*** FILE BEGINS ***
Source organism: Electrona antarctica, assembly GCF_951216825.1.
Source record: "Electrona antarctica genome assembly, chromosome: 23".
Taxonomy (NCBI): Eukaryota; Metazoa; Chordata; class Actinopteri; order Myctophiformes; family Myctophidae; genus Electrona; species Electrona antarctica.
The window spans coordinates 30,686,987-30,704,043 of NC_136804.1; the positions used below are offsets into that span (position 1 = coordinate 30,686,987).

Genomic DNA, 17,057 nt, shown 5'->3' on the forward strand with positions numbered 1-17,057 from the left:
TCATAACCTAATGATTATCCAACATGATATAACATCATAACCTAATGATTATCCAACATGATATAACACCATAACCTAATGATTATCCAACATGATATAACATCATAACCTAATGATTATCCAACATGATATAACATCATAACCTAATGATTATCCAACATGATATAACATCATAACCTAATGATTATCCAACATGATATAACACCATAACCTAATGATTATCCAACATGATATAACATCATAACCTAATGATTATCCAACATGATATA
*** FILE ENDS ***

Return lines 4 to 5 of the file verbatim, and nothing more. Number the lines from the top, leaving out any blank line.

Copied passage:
The window spans coordinates 30,686,987-30,704,043 of NC_136804.1; the positions used below are offsets into that span (position 1 = coordinate 30,686,987).

Genomic DNA, 17,057 nt, shown 5'->3' on the forward strand with positions numbered 1-17,057 from the left: